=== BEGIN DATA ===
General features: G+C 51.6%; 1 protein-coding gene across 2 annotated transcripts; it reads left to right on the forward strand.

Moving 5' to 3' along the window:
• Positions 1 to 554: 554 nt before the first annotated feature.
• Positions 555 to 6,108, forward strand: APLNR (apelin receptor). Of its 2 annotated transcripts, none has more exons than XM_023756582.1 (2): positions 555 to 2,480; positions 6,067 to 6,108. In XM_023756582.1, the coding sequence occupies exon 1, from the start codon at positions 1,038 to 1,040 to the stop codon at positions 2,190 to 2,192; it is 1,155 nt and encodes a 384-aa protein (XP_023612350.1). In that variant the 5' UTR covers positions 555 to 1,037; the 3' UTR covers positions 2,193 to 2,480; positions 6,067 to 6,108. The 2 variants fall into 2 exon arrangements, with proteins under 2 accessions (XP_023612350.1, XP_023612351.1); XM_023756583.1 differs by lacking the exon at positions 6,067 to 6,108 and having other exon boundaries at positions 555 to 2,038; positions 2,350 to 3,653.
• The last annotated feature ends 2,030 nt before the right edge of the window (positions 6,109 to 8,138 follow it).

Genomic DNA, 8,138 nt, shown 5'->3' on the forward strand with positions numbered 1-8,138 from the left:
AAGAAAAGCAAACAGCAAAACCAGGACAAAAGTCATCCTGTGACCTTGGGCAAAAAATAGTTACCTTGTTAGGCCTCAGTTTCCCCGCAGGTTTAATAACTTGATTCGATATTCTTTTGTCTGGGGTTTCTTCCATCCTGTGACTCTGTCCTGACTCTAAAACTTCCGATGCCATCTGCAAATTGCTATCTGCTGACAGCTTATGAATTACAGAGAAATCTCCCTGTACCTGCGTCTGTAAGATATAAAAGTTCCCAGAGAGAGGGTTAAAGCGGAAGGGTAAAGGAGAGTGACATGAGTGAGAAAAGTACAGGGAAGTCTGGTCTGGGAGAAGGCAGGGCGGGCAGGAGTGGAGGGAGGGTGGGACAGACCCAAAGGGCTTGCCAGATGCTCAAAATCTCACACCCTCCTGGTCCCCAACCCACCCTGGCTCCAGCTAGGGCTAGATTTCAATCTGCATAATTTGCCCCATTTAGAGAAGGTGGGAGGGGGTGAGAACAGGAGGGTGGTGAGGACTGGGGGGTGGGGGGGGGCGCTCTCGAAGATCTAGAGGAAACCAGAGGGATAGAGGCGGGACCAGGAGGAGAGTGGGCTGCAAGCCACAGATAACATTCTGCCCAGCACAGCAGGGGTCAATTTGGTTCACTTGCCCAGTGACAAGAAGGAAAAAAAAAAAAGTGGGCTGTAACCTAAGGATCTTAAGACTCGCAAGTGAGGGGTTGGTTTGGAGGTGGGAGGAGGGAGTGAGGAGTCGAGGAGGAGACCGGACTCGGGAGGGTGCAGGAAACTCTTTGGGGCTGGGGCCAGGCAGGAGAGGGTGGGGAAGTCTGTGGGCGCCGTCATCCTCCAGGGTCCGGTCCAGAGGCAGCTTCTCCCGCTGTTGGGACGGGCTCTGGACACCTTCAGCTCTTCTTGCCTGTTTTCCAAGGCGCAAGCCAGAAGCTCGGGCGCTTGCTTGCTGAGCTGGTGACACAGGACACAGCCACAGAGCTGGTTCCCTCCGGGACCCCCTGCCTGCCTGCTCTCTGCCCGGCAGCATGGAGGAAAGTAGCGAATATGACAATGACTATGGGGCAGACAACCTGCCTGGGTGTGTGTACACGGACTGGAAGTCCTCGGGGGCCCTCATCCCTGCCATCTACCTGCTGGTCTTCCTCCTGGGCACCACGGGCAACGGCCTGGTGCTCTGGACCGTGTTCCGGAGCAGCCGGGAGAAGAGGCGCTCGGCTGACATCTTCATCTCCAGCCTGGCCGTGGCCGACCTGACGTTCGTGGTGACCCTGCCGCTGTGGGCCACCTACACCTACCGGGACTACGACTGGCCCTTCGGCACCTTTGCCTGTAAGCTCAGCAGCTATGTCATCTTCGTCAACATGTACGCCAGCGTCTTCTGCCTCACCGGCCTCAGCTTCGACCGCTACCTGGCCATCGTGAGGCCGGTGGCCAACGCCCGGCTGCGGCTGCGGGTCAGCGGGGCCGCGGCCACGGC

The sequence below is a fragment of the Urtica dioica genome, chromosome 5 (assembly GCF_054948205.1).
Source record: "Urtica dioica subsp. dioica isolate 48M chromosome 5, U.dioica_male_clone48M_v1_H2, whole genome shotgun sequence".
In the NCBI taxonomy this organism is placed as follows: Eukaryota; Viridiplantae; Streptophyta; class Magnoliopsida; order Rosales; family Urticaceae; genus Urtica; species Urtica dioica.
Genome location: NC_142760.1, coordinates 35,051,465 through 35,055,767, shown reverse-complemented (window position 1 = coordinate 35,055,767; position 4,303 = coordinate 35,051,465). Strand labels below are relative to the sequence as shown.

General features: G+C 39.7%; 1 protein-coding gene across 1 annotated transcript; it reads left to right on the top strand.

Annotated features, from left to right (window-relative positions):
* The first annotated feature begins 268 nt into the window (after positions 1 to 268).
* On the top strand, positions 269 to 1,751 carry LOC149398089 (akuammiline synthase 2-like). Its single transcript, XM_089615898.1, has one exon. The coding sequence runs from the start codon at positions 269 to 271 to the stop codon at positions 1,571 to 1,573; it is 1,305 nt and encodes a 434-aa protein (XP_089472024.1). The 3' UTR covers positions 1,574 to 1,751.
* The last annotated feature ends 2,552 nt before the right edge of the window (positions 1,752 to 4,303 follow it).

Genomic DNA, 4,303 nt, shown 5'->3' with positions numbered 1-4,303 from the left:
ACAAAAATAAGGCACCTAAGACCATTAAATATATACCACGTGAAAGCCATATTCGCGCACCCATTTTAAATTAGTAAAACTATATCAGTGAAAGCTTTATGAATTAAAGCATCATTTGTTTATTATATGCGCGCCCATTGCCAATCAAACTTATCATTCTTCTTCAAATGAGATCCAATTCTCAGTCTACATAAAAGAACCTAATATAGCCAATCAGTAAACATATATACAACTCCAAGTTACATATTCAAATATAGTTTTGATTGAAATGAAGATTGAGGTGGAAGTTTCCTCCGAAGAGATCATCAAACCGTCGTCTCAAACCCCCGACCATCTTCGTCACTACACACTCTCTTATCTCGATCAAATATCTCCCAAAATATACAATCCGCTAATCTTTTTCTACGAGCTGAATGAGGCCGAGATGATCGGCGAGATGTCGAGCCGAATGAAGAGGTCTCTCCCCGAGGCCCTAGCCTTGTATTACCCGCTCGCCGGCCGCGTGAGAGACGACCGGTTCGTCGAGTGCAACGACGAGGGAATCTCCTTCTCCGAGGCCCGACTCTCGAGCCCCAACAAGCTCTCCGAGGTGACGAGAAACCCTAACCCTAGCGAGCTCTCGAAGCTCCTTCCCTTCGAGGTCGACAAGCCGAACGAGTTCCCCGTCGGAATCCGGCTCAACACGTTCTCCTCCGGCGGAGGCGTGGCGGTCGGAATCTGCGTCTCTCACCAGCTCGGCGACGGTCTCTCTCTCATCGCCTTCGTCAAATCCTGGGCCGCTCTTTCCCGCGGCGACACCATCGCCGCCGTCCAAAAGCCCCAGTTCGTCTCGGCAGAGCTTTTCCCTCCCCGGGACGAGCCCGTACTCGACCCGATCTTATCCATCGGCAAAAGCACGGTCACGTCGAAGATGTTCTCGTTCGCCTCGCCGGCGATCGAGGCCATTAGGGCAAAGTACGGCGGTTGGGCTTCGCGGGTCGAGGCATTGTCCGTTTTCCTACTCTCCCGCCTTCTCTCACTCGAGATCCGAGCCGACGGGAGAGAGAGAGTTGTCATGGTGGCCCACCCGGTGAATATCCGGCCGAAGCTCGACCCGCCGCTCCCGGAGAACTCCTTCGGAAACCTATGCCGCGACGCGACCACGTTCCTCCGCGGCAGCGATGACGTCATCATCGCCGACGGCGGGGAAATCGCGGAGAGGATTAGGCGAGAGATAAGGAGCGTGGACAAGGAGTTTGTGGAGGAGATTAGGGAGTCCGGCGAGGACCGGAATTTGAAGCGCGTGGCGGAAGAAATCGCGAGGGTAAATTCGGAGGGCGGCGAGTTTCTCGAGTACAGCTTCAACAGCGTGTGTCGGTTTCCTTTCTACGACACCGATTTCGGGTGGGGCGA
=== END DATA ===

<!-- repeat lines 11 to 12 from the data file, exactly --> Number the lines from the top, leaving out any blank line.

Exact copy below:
Genome location: NC_142760.1, coordinates 35,051,465 through 35,055,767, shown reverse-complemented (window position 1 = coordinate 35,055,767; position 4,303 = coordinate 35,051,465). Strand labels below are relative to the sequence as shown.

General features: G+C 39.7%; 1 protein-coding gene across 1 annotated transcript; it reads left to right on the top strand.